# Course Identification

## Lecturers and Teaching Assistants

## Course Schedule and Location

## Field of Study, Course Type and Credit Points

## Comments

## Prerequisites

## Restrictions

## Language of Instruction

## Attendance and participation

## Grade Type

## Grade Breakdown (in %)

## Evaluation Type

**Take-home exam**

## Scheduled date 1

## Estimated Weekly Independent Workload (in hours)

## Syllabus

[0] Introduction: What do we see out there? What we know, what we think and what we are clueless about.

[1] First solved problem: Gravitational few body dynamics and the motion of the planets and the moon. In particular, deriving the 1/r^2 law from observations and resolving the challenges posed by the large precession of the moon (surprisingly large 3-body effect) and mercury (general relativity).

[2] Second solved problem: Structure of Stars and White Dwarfs: How do they work? How do we know? Calculating the main properties roughly (analytically) and accurately (numerically) and comparing to observations.

[3.1] The distance ladder and a little about galaxies.

[3.2] Third (partly) solved problem: The expansion of the universe. What do we know about the "Big Bang" and how? What problems did it solve (e.g. formation of Helium)? What we don't know (e.g. why is the universe expanding??)

[4] Some things we know about neutron stars, black holes and stellar explosions (supernovae). In particular, demonstrating that supernovae contribute significantly to the abundances of elements heavier than helium and therefore are important for our existence.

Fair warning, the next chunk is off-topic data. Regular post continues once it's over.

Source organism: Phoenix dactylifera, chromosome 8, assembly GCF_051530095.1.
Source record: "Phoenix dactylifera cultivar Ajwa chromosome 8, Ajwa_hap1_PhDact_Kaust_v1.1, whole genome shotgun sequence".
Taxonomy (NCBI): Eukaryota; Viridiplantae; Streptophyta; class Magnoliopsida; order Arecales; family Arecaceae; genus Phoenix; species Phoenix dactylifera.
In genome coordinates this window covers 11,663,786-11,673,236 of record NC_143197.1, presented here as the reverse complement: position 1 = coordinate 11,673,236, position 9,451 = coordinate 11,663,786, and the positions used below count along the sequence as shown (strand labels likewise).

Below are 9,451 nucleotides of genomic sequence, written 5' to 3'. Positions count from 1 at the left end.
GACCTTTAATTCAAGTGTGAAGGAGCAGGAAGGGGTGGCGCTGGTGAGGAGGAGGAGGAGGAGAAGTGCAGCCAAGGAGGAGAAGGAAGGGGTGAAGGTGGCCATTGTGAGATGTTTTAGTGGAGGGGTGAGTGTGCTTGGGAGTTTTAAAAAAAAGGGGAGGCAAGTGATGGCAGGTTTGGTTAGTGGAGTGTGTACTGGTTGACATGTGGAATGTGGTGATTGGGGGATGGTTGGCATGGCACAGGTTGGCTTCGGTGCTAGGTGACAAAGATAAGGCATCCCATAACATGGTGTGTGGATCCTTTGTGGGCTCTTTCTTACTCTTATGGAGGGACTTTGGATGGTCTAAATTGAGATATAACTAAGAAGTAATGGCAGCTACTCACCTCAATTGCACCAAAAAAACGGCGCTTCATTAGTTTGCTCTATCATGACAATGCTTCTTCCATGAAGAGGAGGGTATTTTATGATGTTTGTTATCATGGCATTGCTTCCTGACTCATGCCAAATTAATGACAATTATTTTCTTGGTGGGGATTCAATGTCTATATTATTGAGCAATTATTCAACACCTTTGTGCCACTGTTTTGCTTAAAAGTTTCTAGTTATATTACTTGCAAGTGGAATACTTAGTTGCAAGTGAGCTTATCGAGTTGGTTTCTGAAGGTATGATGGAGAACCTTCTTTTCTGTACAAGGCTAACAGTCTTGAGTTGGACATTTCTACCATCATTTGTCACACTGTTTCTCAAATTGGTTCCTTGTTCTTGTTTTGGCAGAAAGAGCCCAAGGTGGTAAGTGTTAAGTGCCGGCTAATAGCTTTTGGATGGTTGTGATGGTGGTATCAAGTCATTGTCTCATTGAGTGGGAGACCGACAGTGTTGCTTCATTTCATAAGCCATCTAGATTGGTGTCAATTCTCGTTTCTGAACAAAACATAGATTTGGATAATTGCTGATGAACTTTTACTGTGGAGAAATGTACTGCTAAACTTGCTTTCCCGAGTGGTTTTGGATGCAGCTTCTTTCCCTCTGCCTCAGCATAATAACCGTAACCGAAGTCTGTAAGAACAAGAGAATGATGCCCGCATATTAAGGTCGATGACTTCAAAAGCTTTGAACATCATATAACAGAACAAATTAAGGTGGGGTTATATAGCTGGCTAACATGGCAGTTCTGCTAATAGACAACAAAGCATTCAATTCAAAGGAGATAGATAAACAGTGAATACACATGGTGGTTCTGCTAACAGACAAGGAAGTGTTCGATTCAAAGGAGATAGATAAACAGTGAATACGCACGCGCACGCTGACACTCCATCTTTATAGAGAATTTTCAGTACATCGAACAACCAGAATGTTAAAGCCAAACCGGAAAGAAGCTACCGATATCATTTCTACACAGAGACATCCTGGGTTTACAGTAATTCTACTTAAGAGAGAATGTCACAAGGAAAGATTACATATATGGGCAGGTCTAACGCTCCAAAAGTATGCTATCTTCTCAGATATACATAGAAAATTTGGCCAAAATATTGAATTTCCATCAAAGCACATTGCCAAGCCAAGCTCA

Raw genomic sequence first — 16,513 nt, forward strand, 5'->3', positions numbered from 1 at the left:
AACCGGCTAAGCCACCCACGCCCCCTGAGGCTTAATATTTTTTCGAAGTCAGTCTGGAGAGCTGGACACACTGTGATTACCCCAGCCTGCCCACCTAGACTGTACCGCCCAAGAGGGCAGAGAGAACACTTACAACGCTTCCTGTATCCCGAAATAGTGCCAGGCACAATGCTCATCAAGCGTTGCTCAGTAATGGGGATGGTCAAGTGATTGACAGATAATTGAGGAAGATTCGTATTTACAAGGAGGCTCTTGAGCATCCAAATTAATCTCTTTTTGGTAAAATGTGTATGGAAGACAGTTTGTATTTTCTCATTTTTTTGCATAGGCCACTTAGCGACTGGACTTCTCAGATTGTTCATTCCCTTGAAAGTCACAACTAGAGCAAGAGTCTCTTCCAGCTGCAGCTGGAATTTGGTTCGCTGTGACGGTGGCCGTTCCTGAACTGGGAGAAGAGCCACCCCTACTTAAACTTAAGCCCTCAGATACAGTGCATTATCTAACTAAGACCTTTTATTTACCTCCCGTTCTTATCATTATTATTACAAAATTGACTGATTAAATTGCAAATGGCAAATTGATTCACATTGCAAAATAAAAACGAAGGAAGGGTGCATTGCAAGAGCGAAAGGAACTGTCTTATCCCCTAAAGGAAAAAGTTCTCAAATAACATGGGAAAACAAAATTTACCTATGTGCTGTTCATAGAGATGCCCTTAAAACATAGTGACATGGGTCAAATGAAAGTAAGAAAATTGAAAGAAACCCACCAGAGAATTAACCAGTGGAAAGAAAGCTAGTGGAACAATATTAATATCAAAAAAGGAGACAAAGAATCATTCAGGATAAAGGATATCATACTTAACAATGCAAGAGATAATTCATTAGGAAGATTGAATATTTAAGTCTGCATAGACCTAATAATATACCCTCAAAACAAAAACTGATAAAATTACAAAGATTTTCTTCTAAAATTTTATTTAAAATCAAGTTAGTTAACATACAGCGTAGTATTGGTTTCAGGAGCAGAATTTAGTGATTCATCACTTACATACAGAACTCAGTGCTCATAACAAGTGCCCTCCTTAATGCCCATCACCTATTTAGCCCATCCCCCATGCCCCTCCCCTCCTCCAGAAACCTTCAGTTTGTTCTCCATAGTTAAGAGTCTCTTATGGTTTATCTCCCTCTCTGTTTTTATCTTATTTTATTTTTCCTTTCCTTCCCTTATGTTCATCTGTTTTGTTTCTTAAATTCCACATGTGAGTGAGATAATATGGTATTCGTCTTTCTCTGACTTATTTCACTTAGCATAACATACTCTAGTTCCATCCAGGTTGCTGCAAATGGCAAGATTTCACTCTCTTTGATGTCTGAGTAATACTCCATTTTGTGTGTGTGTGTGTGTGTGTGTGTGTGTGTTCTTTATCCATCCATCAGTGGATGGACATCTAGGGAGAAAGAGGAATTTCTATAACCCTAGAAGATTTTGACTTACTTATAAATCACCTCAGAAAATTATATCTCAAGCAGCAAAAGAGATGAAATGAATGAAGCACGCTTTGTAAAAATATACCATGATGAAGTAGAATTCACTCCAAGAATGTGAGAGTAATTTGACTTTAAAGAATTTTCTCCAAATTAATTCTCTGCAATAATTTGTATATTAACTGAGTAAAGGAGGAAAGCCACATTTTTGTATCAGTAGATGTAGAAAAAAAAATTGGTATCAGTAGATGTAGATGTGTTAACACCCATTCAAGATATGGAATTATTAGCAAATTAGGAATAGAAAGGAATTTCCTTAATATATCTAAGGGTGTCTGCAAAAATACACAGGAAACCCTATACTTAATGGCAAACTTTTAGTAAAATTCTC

## Learning Outcomes

- Have a grasp of some of what (we know) is out there and understand the basic physics behind it.
- Calculate observable properties of key astronomical phenomena, both exactly by preforming numerical calculations and approximately using analytic estimates. In particular, the student will be able to accurately calculate the mass-radius relation of white dwarfs and the motion of the moon and planets.
- Appreciate some of the main open questions that are currently pursued by astrophysicists.

## Reading List

There is no clear reading list. Students will often be encouraged to look at the original papers.

I recommend listening to the (story-level) overview podcasts by Pogge: http://www.astronomy.ohio-state.edu/~pogge/Ast161/Audio/.

A nice intro book which is a bit more serious is:

F. Shu / The Physical Universe: An Introduction to Astronomy.